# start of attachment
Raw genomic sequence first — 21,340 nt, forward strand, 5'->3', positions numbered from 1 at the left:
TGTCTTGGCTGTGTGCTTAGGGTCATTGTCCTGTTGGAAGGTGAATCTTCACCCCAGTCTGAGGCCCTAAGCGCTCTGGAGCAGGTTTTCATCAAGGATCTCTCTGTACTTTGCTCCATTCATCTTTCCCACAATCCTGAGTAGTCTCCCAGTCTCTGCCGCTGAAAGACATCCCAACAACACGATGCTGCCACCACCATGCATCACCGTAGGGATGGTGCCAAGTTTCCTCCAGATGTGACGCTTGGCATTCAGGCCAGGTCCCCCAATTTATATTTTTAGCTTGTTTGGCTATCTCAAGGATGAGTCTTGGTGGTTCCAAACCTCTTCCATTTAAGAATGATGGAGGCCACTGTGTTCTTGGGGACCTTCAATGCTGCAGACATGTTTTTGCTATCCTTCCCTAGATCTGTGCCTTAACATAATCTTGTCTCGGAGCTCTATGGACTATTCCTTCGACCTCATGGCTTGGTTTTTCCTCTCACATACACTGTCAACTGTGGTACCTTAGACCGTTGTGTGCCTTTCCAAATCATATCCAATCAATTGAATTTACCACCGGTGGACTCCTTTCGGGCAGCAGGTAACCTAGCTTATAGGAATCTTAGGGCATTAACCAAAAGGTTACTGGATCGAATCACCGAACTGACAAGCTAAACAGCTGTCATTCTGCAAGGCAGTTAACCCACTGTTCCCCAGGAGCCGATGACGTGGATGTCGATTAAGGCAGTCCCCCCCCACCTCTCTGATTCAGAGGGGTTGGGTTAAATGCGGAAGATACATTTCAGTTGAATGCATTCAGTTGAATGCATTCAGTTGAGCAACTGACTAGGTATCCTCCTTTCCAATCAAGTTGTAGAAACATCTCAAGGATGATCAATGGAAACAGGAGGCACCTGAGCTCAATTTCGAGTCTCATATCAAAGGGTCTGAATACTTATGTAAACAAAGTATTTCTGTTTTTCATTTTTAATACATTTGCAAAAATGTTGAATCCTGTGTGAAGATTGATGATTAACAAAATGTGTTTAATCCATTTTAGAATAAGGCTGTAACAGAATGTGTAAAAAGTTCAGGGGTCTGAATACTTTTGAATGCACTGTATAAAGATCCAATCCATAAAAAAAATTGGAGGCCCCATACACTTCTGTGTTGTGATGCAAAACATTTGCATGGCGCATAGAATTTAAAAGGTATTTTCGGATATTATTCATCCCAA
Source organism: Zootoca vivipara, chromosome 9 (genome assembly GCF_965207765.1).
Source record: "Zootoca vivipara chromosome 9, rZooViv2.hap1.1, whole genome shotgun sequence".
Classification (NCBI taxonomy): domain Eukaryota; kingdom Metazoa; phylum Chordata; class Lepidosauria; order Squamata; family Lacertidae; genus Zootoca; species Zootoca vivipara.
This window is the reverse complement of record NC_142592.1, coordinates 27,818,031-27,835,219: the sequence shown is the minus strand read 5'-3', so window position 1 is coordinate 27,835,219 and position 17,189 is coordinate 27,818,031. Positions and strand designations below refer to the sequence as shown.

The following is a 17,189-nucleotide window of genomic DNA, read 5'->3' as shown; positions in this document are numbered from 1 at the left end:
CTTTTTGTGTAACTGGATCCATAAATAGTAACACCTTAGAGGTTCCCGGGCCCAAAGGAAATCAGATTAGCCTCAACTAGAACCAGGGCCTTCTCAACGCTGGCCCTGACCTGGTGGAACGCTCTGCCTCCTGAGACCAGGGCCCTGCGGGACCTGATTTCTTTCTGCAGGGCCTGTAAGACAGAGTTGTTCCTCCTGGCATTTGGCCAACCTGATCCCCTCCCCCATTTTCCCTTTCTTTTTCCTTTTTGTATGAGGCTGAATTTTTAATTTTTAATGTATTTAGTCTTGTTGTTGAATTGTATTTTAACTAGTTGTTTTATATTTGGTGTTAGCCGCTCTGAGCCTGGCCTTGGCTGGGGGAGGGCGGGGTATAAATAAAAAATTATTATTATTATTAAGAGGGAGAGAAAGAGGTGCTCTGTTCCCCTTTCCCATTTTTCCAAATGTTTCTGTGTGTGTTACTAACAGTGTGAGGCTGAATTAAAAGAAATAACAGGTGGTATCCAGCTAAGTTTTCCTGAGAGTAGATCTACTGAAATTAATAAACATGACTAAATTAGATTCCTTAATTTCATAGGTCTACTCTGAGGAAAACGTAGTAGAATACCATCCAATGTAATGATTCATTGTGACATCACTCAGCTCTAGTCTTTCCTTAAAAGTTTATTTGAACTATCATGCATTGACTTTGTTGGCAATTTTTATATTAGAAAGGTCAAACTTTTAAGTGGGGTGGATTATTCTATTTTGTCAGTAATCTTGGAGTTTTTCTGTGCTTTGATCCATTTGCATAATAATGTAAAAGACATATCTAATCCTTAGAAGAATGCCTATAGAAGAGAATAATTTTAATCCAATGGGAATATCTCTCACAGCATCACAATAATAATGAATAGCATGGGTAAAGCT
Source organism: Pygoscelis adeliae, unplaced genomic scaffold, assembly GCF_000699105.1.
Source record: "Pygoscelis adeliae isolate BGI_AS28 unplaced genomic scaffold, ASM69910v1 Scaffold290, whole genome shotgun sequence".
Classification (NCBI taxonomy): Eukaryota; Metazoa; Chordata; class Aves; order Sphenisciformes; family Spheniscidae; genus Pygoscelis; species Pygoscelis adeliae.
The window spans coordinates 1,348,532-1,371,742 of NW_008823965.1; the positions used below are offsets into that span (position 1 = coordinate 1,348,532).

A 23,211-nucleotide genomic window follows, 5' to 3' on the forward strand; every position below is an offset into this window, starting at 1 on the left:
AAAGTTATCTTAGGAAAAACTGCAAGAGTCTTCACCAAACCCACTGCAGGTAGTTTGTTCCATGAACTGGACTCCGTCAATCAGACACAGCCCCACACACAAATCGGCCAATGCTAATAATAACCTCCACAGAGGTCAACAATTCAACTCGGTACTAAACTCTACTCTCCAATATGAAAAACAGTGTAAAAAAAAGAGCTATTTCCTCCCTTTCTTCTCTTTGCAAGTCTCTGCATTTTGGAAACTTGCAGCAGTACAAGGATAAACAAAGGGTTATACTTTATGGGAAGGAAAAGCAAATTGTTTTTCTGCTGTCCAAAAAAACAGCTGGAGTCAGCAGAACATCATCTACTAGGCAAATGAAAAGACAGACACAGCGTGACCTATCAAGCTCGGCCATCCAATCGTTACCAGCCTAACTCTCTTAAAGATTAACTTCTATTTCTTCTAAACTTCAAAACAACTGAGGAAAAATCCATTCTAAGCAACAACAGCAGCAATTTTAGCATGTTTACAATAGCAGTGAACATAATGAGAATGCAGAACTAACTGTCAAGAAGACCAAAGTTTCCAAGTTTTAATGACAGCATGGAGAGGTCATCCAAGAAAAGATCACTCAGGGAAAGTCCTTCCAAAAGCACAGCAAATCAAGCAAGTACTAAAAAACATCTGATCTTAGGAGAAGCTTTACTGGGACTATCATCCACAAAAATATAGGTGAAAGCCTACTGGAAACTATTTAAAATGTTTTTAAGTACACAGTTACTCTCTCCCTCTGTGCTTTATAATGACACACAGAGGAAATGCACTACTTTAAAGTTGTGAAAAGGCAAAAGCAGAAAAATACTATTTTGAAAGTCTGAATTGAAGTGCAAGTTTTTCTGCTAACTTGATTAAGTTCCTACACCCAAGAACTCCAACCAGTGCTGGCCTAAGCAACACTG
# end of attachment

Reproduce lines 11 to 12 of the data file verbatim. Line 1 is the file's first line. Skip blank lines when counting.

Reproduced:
Classification (NCBI taxonomy): Eukaryota; Metazoa; Chordata; class Aves; order Sphenisciformes; family Spheniscidae; genus Pygoscelis; species Pygoscelis adeliae.
The window spans coordinates 1,348,532-1,371,742 of NW_008823965.1; the positions used below are offsets into that span (position 1 = coordinate 1,348,532).